[ISN] Personal data on hundreds of Americans faxed to Manitoba company

InfoSec News isn at c4i.org
Mon Feb 6 01:40:11 EST 2006


Canadian Press

Lockport, Manitoba - Confidential information on hundreds of United 
States citizens, including social security numbers, health information 
and bank account numbers, is being sent mistakenly by fax to a small 
Manitoba company.

A 60-centimetre-high stack of data, which also includes people's 
addresses and salaries, already sits in the offices of North Regent 
Rx, a herbal remedy distribution company that operates out of a house 
in Lockport, 15 kilometres north of Winnipeg.

"I know how much these people make, I know what their social security 
number is, I know where they live," North Regent Rx spokesman Jody 
Baxmeyer told The Canadian Press.

"Almost everything a person needs for identity theft is actually faxed 
to us on a daily basis."

Far from using the information for any illicit purposes, Ms. Baxmeyer 
says his company has been trying to stop the faxes from coming in, but 
has been unable to reach an agreement with Prudential Financial, the 
U.S.-based company that is the intended recipient.

The problem started as soon as North Regent Rx began operating 15 
months ago. The company's toll-free fax number is almost identical to 
the number used by Prudential's insurance division, which receives 
faxes from doctors' offices about medical benefits given to patients 
with Prudential insurance.

Employees at many doctors' offices have dialled the wrong number, 
sending the information to North Regent Rx.

The pile in Ms. Baxmeyer's office reveals data about people in many 
states - a Maryland woman with thyroid trouble, a Massachusetts man 
suffering from depression, and Kelly McDonough, 43, an Ohio woman who 
has lost her sight because of diabetes.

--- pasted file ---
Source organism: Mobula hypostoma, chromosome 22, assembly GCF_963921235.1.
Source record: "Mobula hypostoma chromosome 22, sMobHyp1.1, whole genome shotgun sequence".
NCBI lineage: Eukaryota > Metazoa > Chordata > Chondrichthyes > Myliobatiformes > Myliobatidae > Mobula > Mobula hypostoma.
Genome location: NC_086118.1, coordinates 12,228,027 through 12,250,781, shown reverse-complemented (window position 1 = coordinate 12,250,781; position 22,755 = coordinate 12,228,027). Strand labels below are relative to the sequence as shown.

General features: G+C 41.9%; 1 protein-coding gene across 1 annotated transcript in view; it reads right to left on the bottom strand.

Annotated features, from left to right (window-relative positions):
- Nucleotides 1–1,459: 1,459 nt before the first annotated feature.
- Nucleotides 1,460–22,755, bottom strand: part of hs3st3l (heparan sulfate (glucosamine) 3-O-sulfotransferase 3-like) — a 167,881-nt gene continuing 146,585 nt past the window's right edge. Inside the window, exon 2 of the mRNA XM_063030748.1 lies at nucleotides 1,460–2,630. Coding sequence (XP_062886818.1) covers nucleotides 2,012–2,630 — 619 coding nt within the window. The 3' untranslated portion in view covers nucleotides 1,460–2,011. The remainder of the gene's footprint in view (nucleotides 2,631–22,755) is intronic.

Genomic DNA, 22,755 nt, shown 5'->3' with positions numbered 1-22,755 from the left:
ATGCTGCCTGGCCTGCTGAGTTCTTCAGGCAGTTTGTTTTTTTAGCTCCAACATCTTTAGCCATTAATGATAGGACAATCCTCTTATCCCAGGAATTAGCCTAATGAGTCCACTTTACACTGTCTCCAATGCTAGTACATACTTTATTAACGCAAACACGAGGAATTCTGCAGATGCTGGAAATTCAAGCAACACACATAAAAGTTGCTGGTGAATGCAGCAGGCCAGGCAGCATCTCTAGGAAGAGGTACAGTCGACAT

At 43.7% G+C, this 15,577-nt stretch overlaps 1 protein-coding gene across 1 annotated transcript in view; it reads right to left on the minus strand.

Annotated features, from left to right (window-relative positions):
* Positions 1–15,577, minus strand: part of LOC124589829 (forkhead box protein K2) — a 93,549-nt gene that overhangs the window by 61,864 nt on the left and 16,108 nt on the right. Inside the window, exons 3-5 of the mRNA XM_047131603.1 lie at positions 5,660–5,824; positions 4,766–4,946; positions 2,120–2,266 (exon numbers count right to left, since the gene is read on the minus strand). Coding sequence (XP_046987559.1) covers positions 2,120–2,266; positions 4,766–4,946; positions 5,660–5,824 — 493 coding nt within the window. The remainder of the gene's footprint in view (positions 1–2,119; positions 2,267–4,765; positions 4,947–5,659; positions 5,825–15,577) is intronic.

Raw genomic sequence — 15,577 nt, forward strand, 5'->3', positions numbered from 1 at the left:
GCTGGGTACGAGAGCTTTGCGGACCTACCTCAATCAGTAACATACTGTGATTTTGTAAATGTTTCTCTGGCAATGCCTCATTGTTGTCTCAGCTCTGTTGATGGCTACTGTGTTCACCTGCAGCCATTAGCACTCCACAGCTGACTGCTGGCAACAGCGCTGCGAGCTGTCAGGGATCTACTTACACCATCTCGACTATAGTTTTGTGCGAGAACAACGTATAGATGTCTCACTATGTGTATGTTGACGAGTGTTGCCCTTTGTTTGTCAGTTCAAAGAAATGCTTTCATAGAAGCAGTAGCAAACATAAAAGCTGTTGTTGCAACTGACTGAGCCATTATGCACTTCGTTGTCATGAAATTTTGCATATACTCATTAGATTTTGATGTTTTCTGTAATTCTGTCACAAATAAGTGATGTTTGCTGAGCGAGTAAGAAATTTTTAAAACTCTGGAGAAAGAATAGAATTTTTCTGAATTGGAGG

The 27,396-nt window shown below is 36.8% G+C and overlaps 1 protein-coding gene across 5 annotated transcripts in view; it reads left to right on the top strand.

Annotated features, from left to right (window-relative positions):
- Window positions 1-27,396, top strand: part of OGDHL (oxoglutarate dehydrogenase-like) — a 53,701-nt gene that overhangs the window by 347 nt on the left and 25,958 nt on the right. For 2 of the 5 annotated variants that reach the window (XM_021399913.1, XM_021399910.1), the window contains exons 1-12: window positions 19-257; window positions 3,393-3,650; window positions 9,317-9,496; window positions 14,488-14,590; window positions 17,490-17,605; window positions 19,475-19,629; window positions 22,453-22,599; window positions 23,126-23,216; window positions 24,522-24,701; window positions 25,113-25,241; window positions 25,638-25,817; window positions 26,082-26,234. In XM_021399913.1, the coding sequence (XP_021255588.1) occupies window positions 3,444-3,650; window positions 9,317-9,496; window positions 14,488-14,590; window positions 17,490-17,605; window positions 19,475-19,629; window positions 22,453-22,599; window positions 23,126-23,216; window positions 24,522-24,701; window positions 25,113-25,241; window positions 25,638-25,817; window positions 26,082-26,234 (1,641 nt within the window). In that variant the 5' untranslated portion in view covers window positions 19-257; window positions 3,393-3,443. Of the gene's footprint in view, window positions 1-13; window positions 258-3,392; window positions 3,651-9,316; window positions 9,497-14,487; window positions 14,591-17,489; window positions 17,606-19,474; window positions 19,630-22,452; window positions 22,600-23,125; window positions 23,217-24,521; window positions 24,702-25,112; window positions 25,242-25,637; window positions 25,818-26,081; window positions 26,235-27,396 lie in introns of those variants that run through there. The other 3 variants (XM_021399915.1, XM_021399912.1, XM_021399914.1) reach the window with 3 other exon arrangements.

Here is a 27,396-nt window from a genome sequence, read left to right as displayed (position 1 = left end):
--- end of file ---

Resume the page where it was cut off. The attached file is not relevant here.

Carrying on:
"That bothers me," McDonough said from her home in Columbus.

"I do not appreciate the fact that my social security number is in the 
hands of someone I don't know. I know that there can be identity theft 
with as little information as a social security number."

McDonough said the mixup has affected her financially, because she 
initially didn't get reimbursed for the claim that was mistakenly 
faxed to North Regent Rx. After waiting for a few weeks, she assumed 
Prudential might have lost the information and had her doctor's office 
resend the fax, which reached the right destination on the second try.

Prudential says it's trying to address the situation.

"As soon as we learned that disability forms were being misdirected 
due to dialer error, Prudential Financial offered to work with North 
Regent Rx to resolve the matter," the company said in a written 

"We have asked the six medical providers that we are aware of that 
have misdialled to be more careful when dialing."

Last August, Prudential vice-president Patrick O'Toole wrote to Ms. 
Baxmeyer to suggest that North Regent Rx send Prudential the faxes 
they have been receiving.

Ms. Baxmeyer says North Regent has forwarded some faxes to Prudential, 
and has often faxed messages to the clinics to tell them they have 

But he said it's a time-consuming task for a small company. And the 
ongoing problem has tied up the fax line, he said, preventing North 
Regent customers from sending in their orders.

"The (solution) from our point of view is pretty simple — buy our 
toll-free number," Ms. Baxmeyer said.

"It would take care of the problem right there."

Ms. Baxmeyer said North Regent Rx has approached Prudential about 
selling the fax number, but the insurance firm has not yet agreed.

North Regent Rx would want to be compensated for the cost of changing 
its toll-free number on advertising and invoices, as well as for fees 
charged by the telephone company, he said.

Prudential's written statement says the company is "eager to continue 
to work with North Regent Rx to resolve the issue."

This is not the first time personal data has been sent over the 
Canada-U.S. border to the wrong recipient.

In November of 2004, The Globe and Mail and CTV reported that between 
2001 and 2004, confidential information about hundreds of Canadian 
Imperial Bank of Commerce customers was faxed to a scrapyard in West 

The scrapyard's owner, Wade Peer, said the volume of faxes prevented 
him from communicating with his customers and forced him to close one 
of his businesses.

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